When It's Real, The Stakes Are Higher

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Slender yet epic, "Heart Berries" is a 124-page hearty and heavy powerhouse of a memoir. In the book’s spare prose, author Terese Marie Mailhot describes her experience growing up in poverty, amidst addiction and abuse on the Seabird Island Band in British Columbia, or as she calls it, the "Rez."

Mailhot, 36, wrote this first book in homage to her mother, who died more than a decade ago. Her mother would spend evenings writing poetry at an electric typewriter. Mailhot said this book is composed the way her mother would have written it, a work of tonally diverse art.

"I opted for striking with a lot of blank space," Mailhot said of the book, released in 2018. "I’m talking about intergenerational trauma without using the words."

The spartan language means the reader has to do more work, which is just as Mailhot planned. You might tear through this book quickly, but it will not be an easy read. All the better to linger in your memory.

The language of the book also reflects the state of Mailhot’s mind when she started writing this book, when she was committed to a mental institution and composing letters in a notebook to the man who would become her husband, writer Casey Gray.

"I was illustrating how crazy my mind was, the line gets blurred in time and space," she said.

Mailhot has been diagnosed with post-traumatic stress disorder and bipolar disorder, which impact and inform her reactions and descriptions. Even now, ladybugs, those seemingly innocuous insects, give her the shivers, as they once surrounded her, seemed to be everywhere, with strange smells and small bites.

It took about four years for Mailhot to write the book, starting at first as fiction but soon turning instead to non-fiction — it felt more honest. Writing the truth, she said, was like going to the therapist’s office.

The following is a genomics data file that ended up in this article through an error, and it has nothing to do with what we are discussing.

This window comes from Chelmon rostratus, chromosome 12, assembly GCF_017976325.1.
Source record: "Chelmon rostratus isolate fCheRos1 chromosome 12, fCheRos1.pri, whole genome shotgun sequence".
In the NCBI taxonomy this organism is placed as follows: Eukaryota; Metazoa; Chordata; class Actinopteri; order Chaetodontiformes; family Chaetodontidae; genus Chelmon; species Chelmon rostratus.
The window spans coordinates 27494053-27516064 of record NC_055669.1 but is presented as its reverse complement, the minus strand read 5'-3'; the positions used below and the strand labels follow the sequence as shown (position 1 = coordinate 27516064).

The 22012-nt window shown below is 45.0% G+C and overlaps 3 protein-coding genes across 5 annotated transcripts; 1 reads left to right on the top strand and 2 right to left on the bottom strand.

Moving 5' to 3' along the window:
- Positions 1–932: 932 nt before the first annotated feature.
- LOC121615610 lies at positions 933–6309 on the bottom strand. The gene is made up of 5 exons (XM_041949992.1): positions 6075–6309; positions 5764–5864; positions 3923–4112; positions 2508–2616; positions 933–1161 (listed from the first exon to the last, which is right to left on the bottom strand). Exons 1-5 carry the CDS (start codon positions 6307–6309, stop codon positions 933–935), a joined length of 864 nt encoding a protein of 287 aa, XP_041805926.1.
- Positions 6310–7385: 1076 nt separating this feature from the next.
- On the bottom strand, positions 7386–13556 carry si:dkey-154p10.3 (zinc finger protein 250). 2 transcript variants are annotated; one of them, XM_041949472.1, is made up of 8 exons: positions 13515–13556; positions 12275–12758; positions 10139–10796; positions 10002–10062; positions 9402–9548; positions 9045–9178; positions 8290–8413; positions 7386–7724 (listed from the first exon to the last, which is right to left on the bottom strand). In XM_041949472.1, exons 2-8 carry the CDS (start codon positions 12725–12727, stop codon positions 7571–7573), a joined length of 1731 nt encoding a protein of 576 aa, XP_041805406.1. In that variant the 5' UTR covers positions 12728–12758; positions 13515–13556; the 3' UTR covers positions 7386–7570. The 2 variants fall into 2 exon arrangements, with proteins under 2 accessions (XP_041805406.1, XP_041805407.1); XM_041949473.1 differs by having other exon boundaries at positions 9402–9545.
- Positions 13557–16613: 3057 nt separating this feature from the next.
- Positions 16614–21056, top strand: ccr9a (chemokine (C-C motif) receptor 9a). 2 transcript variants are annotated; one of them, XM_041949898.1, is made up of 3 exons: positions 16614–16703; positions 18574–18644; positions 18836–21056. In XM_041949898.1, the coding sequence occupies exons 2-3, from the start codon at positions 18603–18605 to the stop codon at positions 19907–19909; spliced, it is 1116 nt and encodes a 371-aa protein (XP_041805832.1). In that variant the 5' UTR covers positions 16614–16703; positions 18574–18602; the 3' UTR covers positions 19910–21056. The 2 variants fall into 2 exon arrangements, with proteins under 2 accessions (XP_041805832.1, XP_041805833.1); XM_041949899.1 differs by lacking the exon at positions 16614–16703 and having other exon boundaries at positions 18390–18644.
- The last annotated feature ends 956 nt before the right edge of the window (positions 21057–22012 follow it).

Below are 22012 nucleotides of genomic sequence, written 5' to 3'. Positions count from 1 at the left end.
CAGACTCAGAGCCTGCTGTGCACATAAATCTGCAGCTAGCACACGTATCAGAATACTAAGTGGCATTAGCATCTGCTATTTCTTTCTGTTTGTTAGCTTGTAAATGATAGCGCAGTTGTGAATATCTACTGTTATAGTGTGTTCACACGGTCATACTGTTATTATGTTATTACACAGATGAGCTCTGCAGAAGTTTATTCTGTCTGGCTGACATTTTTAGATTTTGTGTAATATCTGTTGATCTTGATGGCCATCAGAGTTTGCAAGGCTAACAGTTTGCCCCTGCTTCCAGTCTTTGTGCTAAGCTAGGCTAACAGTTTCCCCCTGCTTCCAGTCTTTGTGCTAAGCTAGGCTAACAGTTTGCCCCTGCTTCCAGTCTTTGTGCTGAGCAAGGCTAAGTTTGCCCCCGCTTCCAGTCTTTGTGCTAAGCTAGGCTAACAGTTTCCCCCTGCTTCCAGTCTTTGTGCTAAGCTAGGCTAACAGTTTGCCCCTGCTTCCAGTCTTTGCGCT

"Healing happened when I admitted the thing I was scared to say," she said.

This is not to say writing truth is easy, and it is sometimes exhausting.

The endless talking about her abuse and her own decisions in life, after revealing them to the world, is a constant reliving of memories she sometimes wants to forget again.

In the book, Mailhot recounts losing custody of her son, being the target of racism and violence and giving her husband a black eye. She also doesn’t love being labeled as a survivor, or pitied. If it helps people, that’s good.

"But then I need to decompress," she said

Lidia Yuknavitch, author of the memoir "The Chronology of Water" and novels including "The Book of Joan," said Mailhot’s writing is impossible to ignore. They met at the Institute of American Indian Arts, in Santa Fe, New Mexico, where Yuknavitch was a visiting writer.

"It's as if she has invented a language of her body that cuts to the core culturally and emotionally," said Yuknavitch of Mailhot’s work. "Her formal moves are breathtaking and brilliant to me, the way she'll bring a beating heart to the surface of any content. She is not afraid to write open the territories of violence or pain or psychological and emotional struggle. She is not afraid to put her body into lines that challenge the very cultural inscriptions meant to keep her quiet."